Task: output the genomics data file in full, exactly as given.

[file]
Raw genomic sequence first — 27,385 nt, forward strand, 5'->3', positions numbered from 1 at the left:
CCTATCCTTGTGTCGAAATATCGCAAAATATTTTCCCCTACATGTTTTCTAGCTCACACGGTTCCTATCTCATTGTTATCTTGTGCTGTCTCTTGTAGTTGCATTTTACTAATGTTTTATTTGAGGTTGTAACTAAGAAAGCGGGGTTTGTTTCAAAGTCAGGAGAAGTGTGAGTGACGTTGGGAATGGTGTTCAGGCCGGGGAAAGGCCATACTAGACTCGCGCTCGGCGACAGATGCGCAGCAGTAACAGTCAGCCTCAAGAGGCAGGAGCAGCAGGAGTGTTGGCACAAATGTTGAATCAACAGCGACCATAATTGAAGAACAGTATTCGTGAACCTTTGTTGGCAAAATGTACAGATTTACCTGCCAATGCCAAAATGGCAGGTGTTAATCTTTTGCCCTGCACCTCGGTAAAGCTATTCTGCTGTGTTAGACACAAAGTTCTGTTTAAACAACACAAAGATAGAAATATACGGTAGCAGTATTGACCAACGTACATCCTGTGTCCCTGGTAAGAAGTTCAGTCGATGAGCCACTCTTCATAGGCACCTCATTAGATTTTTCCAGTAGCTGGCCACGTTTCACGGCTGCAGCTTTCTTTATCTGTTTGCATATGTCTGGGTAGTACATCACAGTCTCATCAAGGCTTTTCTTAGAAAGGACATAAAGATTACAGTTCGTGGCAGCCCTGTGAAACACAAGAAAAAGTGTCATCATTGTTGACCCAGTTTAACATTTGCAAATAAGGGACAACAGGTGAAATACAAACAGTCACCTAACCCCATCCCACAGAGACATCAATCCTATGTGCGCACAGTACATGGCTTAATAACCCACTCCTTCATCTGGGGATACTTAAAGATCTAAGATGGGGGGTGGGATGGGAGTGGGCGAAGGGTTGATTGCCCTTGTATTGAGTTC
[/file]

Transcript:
Raw genomic sequence first — 27,385 nt, forward strand, 5'->3', positions numbered from 1 at the left:
CCTATCCTTGTGTCGAAATATCGCAAAATATTTTCCCCTACATGTTTTCTAGCTCACACGGTTCCTATCTCATTGTTATCTTGTGCTGTCTCTTGTAGTTGCATTTTACTAATGTTTTATTTGAGGTTGTAACTAAGAAAGCGGGGTTTGTTTCAAAGTCAGGAGAAGTGTGAGTGACGTTGGGAATGGTGTTCAGGCCGGGGAAAGGCCATACTAGACTCGCGCTCGGCGACAGATGCGCAGCAGTAACAGTCAGCCTCAAGAGGCAGGAGCAGCAGGAGTGTTGGCACAAATGTTGAATCAACAGCGACCATAATTGAAGAACAGTATTCGTGAACCTTTGTTGGCAAAATGTACAGATTTACCTGCCAATGCCAAAATGGCAGGTGTTAATCTTTTGCCCTGCACCTCGGTAAAGCTATTCTGCTGTGTTAGACACAAAGTTCTGTTTAAACAACACAAAGATAGAAATATACGGTAGCAGTATTGACCAACGTACATCCTGTGTCCCTGGTAAGAAGTTCAGTCGATGAGCCACTCTTCATAGGCACCTCATTAGATTTTTCCAGTAGCTGGCCACGTTTCACGGCTGCAGCTTTCTTTATCTGTTTGCATATGTCTGGGTAGTACATCACAGTCTCATCAAGGCTTTTCTTAGAAAGGACATAAAGATTACAGTTCGTGGCAGCCCTGTGAAACACAAGAAAAAGTGTCATCATTGTTGACCCAGTTTAACATTTGCAAATAAGGGACAACAGGTGAAATACAAACAGTCACCTAACCCCATCCCACAGAGACATCAATCCTATGTGCGCACAGTACATGGCTTAATAACCCACTCCTTCATCTGGGGATACTTAAAGATCTAAGATGGGGGGTGGGATGGGAGTGGGCGAAGGGTTGATTGCCCTTGTATTGAGTTC